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Local businesses share concerns about noise bylaw amendments

UPDATE: Council has put noise bylaw amendments on hold to allow for more public consultation.

Council is expected to hear opinions tonight from two local businesses with concerns about problems arising from proposed amendments to the County’s noise bylaw.

A new 11 p.m. limit is suggested for any outdoor event not taking place completely within a building that has no open sides. Andy Harrison, Chief Building/Bylaw Officer noted in his report that there has been a steady increase in the number of outdoor concerts and events with amplified music and sound. When held in a zone other than residential, the current bylaw allows unrestricted noise until 2 a.m.

“We assume you have no intent to hurt us and that nothing in the proposed changes will affect us, but we do truly wish that you take care to avoid the unintentional as the impact could be highly detrimental not just to us, but to our sector and the County’s economy in general,” said Mark Henry, of Fields on West Lake, in his deputation to council.

Henry also documents how the extensively renovated 12-year-old circa 1860s barn built by co-owner Lynne Ellis’s ancestors has contributed more than $2 million over the past three years back into the local economy.

“It shouldn’t come as a surprise that the County is regarded as the perfect place for a destination wedding fortuitously located between Toronto, Montreal and Ottawa,” said Henry in his deputation. “From our perspective it is one of the most important competitive advantages the County has. But if we are required to close down at 11 p.m. or even midnight, we know we will lose this business and the County will lose business and employment options too.”

Henry said he and Ellis met with sound remediation acoustic engineers to prepare a $14,000 study in 2009 that demonstrates sounds emitted from the hall were negligible at the property lines.

“They noted road traffic was far noisier and that according to MOE standards we were operating well within acceptable paramaters.”

Since that study they have also spent $15,000 to double clad the walls to the south and west to further manage sound.

“We are largely a wedding venue. It is our principle focus. We are good enough at it to have been featured twice nationally in Today’s Bride magazine. The bar closes at 12:30 a.m. and the house lights come on at 1 a.m. so we can be silent by 2 a.m.”

Shawn Thomas Creamer, of the Hayloft Dancehall, also plans to address council to officially oppose the proposed amendments.

“My wife, business partner and I invested our life’s savings in a business in PEC because we felt it was a community encouraging small business to help realize its plan to have the County become a destination… After all that heavy lifting and investing, this bylaw feels like a slap in the face, and unwelcoming,” he said in his deputation to council.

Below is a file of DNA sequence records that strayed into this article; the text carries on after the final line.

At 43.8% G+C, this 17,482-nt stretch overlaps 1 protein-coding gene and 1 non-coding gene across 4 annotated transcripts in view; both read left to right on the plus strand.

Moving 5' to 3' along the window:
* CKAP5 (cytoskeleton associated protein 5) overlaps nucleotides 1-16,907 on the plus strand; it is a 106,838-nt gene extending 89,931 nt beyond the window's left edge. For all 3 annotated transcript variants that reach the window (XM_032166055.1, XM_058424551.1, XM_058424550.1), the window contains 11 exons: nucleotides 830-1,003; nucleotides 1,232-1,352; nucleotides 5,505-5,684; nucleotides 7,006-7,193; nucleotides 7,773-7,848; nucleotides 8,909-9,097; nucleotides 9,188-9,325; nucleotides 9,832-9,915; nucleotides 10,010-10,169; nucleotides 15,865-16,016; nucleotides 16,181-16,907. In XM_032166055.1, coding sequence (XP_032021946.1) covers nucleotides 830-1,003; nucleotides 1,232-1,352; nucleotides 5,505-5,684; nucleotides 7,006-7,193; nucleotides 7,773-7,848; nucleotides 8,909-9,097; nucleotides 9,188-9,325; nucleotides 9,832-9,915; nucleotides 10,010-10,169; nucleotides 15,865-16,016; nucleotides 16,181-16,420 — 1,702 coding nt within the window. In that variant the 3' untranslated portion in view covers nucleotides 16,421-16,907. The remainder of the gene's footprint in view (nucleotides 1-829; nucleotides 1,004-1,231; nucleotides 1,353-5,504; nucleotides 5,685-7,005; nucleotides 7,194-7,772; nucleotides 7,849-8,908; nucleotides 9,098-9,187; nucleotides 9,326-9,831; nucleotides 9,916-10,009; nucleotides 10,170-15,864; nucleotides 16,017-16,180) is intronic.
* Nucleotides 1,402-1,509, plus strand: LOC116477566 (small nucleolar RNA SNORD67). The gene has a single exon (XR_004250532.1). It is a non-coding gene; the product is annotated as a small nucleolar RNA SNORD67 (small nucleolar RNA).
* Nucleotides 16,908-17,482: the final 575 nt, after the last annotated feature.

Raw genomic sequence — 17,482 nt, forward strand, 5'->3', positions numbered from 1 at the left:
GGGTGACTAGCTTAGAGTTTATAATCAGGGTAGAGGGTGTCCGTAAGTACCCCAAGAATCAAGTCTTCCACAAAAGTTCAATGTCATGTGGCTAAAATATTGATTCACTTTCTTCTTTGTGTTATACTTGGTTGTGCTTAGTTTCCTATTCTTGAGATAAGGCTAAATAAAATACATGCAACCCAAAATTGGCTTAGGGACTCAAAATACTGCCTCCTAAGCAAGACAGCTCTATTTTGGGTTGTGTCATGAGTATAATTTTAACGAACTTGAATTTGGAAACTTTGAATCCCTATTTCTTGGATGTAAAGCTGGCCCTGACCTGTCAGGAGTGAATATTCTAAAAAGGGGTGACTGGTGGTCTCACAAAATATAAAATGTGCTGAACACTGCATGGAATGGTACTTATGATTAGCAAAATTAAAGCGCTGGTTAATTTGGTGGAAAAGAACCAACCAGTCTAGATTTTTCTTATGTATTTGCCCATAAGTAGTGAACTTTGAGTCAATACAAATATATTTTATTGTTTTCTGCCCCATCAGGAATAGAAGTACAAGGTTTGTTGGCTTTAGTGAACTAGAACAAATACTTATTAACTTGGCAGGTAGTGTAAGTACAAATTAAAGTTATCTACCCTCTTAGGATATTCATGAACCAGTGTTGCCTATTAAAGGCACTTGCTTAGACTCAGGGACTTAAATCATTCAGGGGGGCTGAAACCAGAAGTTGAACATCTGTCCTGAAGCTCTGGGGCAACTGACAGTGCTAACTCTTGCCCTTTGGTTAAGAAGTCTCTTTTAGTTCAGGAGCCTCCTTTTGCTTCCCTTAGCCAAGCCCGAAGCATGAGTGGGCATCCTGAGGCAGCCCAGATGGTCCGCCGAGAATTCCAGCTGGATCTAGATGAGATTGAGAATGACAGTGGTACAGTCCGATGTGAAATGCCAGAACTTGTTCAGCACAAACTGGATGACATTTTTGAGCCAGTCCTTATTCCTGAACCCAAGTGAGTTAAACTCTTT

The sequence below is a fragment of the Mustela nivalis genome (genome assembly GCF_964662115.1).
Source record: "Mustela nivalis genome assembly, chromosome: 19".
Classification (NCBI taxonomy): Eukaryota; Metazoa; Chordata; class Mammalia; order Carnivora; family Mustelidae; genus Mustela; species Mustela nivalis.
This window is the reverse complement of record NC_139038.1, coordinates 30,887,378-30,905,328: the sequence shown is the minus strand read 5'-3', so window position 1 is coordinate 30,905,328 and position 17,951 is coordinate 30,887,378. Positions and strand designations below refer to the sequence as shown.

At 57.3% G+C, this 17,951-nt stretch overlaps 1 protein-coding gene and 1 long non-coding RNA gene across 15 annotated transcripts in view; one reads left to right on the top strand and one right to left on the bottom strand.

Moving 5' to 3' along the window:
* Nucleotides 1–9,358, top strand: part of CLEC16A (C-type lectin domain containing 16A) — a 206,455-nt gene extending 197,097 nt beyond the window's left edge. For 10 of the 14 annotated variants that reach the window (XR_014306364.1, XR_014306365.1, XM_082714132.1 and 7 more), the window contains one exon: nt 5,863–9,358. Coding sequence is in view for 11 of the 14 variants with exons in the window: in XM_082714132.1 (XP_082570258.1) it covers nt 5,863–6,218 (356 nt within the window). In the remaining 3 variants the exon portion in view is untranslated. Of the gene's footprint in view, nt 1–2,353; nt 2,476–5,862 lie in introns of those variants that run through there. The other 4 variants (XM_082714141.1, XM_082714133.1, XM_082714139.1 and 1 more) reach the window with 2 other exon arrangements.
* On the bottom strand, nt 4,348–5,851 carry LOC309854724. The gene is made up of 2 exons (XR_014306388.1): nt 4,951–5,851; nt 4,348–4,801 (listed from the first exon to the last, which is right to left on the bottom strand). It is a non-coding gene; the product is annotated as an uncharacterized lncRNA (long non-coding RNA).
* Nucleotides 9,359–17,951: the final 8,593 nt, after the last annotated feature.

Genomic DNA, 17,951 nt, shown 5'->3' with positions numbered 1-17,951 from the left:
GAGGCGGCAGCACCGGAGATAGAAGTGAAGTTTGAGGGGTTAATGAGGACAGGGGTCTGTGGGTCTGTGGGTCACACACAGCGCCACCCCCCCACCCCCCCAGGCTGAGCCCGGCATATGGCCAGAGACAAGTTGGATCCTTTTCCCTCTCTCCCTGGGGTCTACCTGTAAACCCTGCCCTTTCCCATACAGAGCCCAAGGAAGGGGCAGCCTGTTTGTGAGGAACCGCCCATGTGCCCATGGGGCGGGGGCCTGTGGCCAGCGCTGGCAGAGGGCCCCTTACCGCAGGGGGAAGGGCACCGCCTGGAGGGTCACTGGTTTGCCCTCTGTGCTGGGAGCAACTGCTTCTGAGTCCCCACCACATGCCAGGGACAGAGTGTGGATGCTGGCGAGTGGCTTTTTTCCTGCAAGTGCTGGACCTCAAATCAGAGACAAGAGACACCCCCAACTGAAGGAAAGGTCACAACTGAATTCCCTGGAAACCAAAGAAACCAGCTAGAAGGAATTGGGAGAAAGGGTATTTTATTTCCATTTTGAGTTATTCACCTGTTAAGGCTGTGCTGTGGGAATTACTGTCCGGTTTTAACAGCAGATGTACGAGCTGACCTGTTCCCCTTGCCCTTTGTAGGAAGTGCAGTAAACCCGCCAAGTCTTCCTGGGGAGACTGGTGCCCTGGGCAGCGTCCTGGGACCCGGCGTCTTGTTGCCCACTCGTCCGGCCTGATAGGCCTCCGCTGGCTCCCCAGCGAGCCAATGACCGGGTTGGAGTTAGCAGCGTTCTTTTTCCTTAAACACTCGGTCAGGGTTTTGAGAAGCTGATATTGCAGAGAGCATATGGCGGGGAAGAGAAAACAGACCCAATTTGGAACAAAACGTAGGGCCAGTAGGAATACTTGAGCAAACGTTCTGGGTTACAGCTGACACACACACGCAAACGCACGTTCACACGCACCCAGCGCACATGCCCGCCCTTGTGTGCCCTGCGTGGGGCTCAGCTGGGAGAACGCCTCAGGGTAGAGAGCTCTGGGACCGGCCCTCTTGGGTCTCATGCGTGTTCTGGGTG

He also questions how the bylaw will be enforced, and at what cost and if consideration has been given to the many industries that will be directly, or indirectly hurt by the bylaw.

“We provide a safe shuttle service to and from five County locations. We have five doormen on at night to help keep everyone safe. If we are asked to close our doors at 12a.m. where will the young people, who let’s face it, like to stay up later than perhaps an elderly member of our community, take their party to? Houses, fields, places where they are no monitored nor protected? How will they get to and from these places?”

He also notes work to minimize sound complants, including the construction of a sound resisting wall behind their stage.

“Our head sound man has a DBA metre and walks to the property line periodically to make sure that we fall under the 60db limit we are charged with adhering to. This is reasonable… The proposed bylaw is not, by a stretch.”

Filed Under: Local News

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  1. Chuck says:

    Hear you Fred. All about developing a tourist locale. Councilor Neiman was right to try to restrict use of County vehicles.

  2. Fred says:

    Two thirds of Council seemed more interested in allowing County employees to drive County owned vehicles home outside the County. Even referred to as a necessary hiring perk!Councilor Nyman’s attempts to prevent this was defeated 10-5. Free transportation to and from work with a good wage and benefits is pretty nice. How many get to enjoy that on the taxpayers dime?

  3. Dennis Fox says:

    For such a by-law to be even proposed, shouldn’t council advise the community about the specifics of why they think it is needed? I would be interested in knowing EXACTLY how many noise complaints have been filed and exactly the nature of them. On one hand you want home owners protected from unfair noise intrusions, but if a business is being challenged, then one would hope that such concerns were dealt with prior to any approvals being given by council. If this didn’t happen, then who is responsible – the home owner? the business person? or council? Despite there being 16 of them, they still get it wrong sometimes. Makes one wonder why some of them do go, rather than another staff member??

  4. Susan says:

    So many big issues to tackle like our McFarland Home for one, and they feel a need to tinker with bylaws and further regulate the residents. This is not required.

  5. wevil says:

    appears like more nimbyism at work with the new noise bylaw it is going to hurt

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